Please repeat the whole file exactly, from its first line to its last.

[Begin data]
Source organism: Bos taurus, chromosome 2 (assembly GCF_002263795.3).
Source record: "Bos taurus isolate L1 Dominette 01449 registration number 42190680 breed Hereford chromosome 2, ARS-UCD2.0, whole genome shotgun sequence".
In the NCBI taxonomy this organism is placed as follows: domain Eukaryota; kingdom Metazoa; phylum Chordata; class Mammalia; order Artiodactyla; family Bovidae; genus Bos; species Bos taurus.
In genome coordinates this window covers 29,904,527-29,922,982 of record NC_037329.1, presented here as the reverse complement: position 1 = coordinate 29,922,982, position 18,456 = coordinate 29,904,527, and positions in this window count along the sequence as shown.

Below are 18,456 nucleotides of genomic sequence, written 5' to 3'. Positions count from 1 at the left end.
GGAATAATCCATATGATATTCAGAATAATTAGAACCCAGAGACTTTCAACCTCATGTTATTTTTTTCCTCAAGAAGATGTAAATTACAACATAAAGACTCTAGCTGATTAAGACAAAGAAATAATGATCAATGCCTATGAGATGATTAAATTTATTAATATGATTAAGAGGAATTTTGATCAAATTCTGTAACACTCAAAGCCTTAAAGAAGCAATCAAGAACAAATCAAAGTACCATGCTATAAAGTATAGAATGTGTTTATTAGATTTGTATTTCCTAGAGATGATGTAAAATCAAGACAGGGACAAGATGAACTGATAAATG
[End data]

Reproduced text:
Source organism: Bos taurus, chromosome 2 (assembly GCF_002263795.3).
Source record: "Bos taurus isolate L1 Dominette 01449 registration number 42190680 breed Hereford chromosome 2, ARS-UCD2.0, whole genome shotgun sequence".
In the NCBI taxonomy this organism is placed as follows: domain Eukaryota; kingdom Metazoa; phylum Chordata; class Mammalia; order Artiodactyla; family Bovidae; genus Bos; species Bos taurus.
In genome coordinates this window covers 29,904,527-29,922,982 of record NC_037329.1, presented here as the reverse complement: position 1 = coordinate 29,922,982, position 18,456 = coordinate 29,904,527, and positions in this window count along the sequence as shown.

Below are 18,456 nucleotides of genomic sequence, written 5' to 3'. Positions count from 1 at the left end.
GGAATAATCCATATGATATTCAGAATAATTAGAACCCAGAGACTTTCAACCTCATGTTATTTTTTTCCTCAAGAAGATGTAAATTACAACATAAAGACTCTAGCTGATTAAGACAAAGAAATAATGATCAATGCCTATGAGATGATTAAATTTATTAATATGATTAAGAGGAATTTTGATCAAATTCTGTAACACTCAAAGCCTTAAAGAAGCAATCAAGAACAAATCAAAGTACCATGCTATAAAGTATAGAATGTGTTTATTAGATTTGTATTTCCTAGAGATGATGTAAAATCAAGACAGGGACAAGATGAACTGATAAATG